The marketing industry has gone largely unpredictable for the past two years. Many predictions have fallen by the wayside, been blown off by the winds of the pandemic and macroeconomic changes.
However, predictions are a beautiful thing. They represent a ray of hope for the next step in the industry, an observation of the year passed and what will likely transpire in the coming year.
There have been many changes in the influencer marketing space over the past year, with companies in a bid to crack certain myths and perceptions that have plagued the industry for the last half of a decade.
In fact, I’d say that the influencer marketing industry is thriving now more than ever. Our recent State of Influence in Asia 2022/2023 report provided a glimmer of insight into why this is so. Across Asia, influencers in certain verticals have doubled including arts and entertainment as well as the travel industry, while fashion and beauty influencers came close to doubling.
This also represents the top three influencer verticals in Hong Kong, which combine to claim a 55.16% share of total influencers in Hong Kong.
With that, I’ll touch on three areas that we’re seeing formulate across the influencer marketing space.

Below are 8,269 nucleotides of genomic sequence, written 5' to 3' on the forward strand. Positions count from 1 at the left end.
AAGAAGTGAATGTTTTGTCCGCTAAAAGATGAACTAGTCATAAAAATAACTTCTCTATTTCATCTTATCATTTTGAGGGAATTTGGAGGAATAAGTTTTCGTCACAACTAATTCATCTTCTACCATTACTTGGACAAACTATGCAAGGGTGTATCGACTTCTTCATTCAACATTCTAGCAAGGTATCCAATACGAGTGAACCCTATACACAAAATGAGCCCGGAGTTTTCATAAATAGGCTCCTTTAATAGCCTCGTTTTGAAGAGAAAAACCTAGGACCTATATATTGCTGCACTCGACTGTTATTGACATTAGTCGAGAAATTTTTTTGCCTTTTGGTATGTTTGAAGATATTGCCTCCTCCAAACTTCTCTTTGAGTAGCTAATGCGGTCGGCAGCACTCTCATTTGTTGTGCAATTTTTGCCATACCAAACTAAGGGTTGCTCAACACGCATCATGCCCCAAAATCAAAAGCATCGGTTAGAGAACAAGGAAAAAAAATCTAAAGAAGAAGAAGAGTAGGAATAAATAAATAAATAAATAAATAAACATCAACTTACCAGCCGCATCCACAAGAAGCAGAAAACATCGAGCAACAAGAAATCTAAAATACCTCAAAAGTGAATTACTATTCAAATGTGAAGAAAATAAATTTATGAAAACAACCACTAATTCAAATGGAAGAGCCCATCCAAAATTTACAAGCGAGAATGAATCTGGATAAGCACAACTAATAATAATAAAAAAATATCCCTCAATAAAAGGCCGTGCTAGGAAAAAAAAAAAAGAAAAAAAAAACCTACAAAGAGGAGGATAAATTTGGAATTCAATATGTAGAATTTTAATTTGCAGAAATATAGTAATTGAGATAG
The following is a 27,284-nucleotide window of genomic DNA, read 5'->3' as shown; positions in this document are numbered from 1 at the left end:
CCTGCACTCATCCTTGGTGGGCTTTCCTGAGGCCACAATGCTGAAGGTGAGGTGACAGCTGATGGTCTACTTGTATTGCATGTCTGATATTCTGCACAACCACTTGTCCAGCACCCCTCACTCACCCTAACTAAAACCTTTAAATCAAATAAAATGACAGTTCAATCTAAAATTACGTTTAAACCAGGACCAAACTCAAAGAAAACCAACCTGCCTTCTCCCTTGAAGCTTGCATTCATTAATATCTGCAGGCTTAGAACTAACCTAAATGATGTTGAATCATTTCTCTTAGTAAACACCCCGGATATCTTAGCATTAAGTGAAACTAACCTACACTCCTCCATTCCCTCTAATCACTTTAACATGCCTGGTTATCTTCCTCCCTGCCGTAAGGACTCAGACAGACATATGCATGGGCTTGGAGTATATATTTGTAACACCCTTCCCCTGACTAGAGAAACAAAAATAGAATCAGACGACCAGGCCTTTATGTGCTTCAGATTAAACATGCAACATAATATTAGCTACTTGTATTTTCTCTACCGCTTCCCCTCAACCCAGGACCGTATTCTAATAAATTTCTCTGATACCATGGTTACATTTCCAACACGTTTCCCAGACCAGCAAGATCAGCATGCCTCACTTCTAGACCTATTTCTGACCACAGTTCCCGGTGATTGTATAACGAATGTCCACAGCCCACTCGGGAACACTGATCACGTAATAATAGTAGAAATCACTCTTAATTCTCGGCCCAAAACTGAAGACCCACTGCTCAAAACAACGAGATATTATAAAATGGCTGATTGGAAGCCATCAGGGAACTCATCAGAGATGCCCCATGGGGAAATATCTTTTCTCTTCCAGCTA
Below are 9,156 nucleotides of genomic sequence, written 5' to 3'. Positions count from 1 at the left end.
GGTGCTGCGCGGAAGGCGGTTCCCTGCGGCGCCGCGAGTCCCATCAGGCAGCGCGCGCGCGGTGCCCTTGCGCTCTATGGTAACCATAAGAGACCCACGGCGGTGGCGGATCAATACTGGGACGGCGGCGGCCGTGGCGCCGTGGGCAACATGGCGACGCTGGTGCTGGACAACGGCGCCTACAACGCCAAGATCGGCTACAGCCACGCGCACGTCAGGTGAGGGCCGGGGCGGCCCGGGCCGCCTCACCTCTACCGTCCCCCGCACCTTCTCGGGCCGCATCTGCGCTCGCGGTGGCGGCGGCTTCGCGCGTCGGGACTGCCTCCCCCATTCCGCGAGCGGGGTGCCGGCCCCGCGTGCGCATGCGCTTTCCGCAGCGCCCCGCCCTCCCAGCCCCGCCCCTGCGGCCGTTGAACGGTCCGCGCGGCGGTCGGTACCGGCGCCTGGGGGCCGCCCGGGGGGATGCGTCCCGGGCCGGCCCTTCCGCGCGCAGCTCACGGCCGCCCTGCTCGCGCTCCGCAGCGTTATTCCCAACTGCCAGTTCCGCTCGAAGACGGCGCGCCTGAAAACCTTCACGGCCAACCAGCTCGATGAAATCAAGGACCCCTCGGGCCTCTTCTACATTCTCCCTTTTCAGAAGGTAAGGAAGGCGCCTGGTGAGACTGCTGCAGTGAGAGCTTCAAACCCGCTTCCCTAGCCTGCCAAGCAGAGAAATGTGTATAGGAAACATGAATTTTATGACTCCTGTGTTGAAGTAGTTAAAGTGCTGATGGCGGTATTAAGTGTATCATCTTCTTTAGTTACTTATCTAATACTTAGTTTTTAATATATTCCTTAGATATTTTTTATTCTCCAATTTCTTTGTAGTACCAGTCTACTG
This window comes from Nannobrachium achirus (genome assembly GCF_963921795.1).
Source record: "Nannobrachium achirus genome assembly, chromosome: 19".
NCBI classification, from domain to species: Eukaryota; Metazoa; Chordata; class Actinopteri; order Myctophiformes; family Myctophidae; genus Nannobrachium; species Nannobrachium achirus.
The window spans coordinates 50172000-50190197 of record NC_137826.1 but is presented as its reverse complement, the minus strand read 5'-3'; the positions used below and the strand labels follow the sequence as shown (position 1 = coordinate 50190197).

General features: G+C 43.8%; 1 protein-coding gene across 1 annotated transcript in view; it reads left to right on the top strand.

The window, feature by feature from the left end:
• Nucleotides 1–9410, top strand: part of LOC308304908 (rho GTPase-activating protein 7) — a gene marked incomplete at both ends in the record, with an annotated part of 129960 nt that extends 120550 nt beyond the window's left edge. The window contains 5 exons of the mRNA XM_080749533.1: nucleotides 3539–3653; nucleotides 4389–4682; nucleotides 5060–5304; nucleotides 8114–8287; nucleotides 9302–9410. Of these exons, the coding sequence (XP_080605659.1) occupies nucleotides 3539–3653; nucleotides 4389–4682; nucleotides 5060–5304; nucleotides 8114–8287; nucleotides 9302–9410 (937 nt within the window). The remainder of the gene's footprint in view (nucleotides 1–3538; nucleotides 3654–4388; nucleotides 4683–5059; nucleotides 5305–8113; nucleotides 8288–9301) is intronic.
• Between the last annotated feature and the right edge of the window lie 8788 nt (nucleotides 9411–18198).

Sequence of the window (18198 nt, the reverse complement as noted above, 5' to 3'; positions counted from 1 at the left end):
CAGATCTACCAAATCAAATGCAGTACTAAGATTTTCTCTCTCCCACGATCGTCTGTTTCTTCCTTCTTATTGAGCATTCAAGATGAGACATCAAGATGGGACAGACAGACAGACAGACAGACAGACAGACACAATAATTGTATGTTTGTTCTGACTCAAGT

Influencer marketing will start to sit on the precipice of digital commerce
The aforementioned report highlighted that food and drink (37.5%), fashion and beauty (25%), and lifestyle & home (12.5%) brands leveraged influencer marketing the most in Hong Kong, and it is no surprise that these brands are also the ones starting to connect influencer marketing to online commerce.
From automated attribution of an individual influencer’s campaign performance to product sales, to areas such as live commerce, social commerce, and affiliate marketing, influencer marketing has never been more closely connected to business results.
Leveraging on influencers to bridge the gap between online and offline
With physical events restarting in Hong Kong, we’ll see a greater number of offline activations from various brands that are looking to reintroduce a more experiential element to marketing efforts. This is also where influencers come in handy, not just in driving footfall to events, but also in bringing these experiences to their followers online, and even being the driving force for user-generated content around such activations, such as what GP Batteries did to have great effect.
Influencers will continue to expand the channels they have to connect with fans
The latest numbers are in - influencers in Hong Kong are almost equally on Instagram (38.07%) and Facebook (33.94%), whilst YouTube slightly lags (26.45%). We will also start to see more influencers going “live” with all of these platforms launching live-streaming features in recent times, and even find more ways to increase engagement with their followers and fans. From content subscriptions and merchandise to in-person meetups, we will see new and creative ways where influencers can build stronger bonds with their audiences.
The onus is now on brands to be there when it happens.
Ultimately, we’ve seen a sea change in the past year in how influencer marketing has evolved, driven by improvements in technology, greater expertise and understanding, and maturation in the ecosystem.
2023 will be exciting.
This article is sponsored by AnyMind.
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